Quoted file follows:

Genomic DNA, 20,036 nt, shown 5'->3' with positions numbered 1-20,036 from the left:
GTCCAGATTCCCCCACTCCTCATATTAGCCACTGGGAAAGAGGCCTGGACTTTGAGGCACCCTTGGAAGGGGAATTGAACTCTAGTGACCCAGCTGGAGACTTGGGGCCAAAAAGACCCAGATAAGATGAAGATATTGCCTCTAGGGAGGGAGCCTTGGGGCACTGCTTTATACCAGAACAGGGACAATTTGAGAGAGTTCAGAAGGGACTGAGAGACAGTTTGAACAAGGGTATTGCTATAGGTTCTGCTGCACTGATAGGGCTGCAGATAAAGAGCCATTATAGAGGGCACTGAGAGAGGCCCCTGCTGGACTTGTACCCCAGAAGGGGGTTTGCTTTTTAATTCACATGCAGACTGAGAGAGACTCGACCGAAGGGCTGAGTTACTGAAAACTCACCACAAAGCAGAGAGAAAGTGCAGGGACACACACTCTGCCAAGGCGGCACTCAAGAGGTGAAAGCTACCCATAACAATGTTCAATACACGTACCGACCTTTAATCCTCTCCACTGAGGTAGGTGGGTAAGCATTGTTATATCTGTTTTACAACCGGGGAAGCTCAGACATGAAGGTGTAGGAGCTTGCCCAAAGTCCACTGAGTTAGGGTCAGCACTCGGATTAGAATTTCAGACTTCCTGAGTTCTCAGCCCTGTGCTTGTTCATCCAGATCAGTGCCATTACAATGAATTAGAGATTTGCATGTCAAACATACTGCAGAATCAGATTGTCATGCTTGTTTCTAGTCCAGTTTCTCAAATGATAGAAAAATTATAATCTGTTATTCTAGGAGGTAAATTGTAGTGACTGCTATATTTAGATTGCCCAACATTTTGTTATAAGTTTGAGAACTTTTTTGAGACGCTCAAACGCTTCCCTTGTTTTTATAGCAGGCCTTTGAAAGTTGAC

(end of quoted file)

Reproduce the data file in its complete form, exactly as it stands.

Genomic DNA, 20,036 nt, shown 5'->3' with positions numbered 1-20,036 from the left:
GTCCAGATTCCCCCACTCCTCATATTAGCCACTGGGAAAGAGGCCTGGACTTTGAGGCACCCTTGGAAGGGGAATTGAACTCTAGTGACCCAGCTGGAGACTTGGGGCCAAAAAGACCCAGATAAGATGAAGATATTGCCTCTAGGGAGGGAGCCTTGGGGCACTGCTTTATACCAGAACAGGGACAATTTGAGAGAGTTCAGAAGGGACTGAGAGACAGTTTGAACAAGGGTATTGCTATAGGTTCTGCTGCACTGATAGGGCTGCAGATAAAGAGCCATTATAGAGGGCACTGAGAGAGGCCCCTGCTGGACTTGTACCCCAGAAGGGGGTTTGCTTTTTAATTCACATGCAGACTGAGAGAGACTCGACCGAAGGGCTGAGTTACTGAAAACTCACCACAAAGCAGAGAGAAAGTGCAGGGACACACACTCTGCCAAGGCGGCACTCAAGAGGTGAAAGCTACCCATAACAATGTTCAATACACGTACCGACCTTTAATCCTCTCCACTGAGGTAGGTGGGTAAGCATTGTTATATCTGTTTTACAACCGGGGAAGCTCAGACATGAAGGTGTAGGAGCTTGCCCAAAGTCCACTGAGTTAGGGTCAGCACTCGGATTAGAATTTCAGACTTCCTGAGTTCTCAGCCCTGTGCTTGTTCATCCAGATCAGTGCCATTACAATGAATTAGAGATTTGCATGTCAAACATACTGCAGAATCAGATTGTCATGCTTGTTTCTAGTCCAGTTTCTCAAATGATAGAAAAATTATAATCTGTTATTCTAGGAGGTAAATTGTAGTGACTGCTATATTTAGATTGCCCAACATTTTGTTATAAGTTTGAGAACTTTTTTGAGACGCTCAAACGCTTCCCTTGTTTTTATAGCAGGCCTTTGAAAGTTGAC